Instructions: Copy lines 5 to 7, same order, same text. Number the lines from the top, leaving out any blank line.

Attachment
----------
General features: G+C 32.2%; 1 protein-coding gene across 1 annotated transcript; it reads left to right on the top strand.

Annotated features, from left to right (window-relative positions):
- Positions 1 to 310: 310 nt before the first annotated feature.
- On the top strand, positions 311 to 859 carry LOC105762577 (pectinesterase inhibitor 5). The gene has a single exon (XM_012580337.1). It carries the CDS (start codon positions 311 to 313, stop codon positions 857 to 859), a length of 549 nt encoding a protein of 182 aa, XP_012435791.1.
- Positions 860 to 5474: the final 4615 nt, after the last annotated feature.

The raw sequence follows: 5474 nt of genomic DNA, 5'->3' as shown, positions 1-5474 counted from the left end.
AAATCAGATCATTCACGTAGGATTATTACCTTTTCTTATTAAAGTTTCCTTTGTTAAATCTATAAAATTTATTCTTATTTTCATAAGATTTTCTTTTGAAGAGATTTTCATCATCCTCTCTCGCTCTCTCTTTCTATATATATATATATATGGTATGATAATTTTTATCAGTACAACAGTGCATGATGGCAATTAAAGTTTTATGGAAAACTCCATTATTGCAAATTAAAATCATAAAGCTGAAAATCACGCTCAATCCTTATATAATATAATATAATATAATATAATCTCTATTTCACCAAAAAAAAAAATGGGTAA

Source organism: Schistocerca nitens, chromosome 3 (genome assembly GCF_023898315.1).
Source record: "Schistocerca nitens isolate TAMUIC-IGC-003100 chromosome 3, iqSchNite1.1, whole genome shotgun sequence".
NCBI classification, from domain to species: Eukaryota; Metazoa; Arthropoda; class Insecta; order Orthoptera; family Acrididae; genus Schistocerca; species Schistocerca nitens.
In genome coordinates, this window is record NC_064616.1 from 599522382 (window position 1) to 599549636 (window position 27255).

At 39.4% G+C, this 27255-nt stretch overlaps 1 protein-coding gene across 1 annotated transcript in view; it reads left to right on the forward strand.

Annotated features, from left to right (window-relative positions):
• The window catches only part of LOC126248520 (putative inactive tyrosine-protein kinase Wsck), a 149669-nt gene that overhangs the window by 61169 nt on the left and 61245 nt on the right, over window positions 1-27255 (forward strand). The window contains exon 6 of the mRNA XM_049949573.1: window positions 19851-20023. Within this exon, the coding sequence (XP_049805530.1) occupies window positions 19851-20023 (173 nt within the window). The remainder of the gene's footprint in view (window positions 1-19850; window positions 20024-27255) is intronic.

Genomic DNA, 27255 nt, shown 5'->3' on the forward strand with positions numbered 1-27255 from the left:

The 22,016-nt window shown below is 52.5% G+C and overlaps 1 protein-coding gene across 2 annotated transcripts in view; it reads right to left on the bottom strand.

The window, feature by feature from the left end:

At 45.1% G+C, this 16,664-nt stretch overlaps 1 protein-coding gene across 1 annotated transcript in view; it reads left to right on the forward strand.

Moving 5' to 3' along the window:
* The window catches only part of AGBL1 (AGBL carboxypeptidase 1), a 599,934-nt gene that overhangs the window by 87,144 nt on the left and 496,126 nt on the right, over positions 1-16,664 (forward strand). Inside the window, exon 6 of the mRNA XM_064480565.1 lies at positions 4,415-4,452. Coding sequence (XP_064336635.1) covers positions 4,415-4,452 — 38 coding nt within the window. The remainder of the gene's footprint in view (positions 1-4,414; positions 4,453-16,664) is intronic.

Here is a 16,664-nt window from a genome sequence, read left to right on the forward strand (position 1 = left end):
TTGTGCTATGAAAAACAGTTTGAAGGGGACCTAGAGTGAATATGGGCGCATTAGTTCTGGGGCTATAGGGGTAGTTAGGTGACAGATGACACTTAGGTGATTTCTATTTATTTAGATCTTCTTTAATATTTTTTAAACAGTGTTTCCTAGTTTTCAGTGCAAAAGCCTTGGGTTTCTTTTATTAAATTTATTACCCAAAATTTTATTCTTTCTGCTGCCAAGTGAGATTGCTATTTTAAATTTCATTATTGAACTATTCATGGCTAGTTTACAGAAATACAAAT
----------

- Positions 860 to 5474: the final 4615 nt, after the last annotated feature.

The raw sequence follows: 5474 nt of genomic DNA, 5'->3' as shown, positions 1-5474 counted from the left end.
AAATCAGATCATTCACGTAGGATTATTACCTTTTCTTATTAAAGTTTCCTTTGTTAAATCTATAAAATTTATTCTTATTTTCATAAGATTTTCTTTTGAAGAGATTTTCATCATCCTCTCTCGCTCTCTCTTTCTATATATATATATATATGGTATGATAATTTTTATCAGTACAACAGTGCATGATGGCAATTAAAGTTTTATGGAAAACTCCATTATTGCAAATTAAAATCATAAAGCTGAAAATCACGCTCAATCCTTATATAATATAATATAATATAATATAATCTCTATTTCACCAAAAAAAAAAATGGGTAA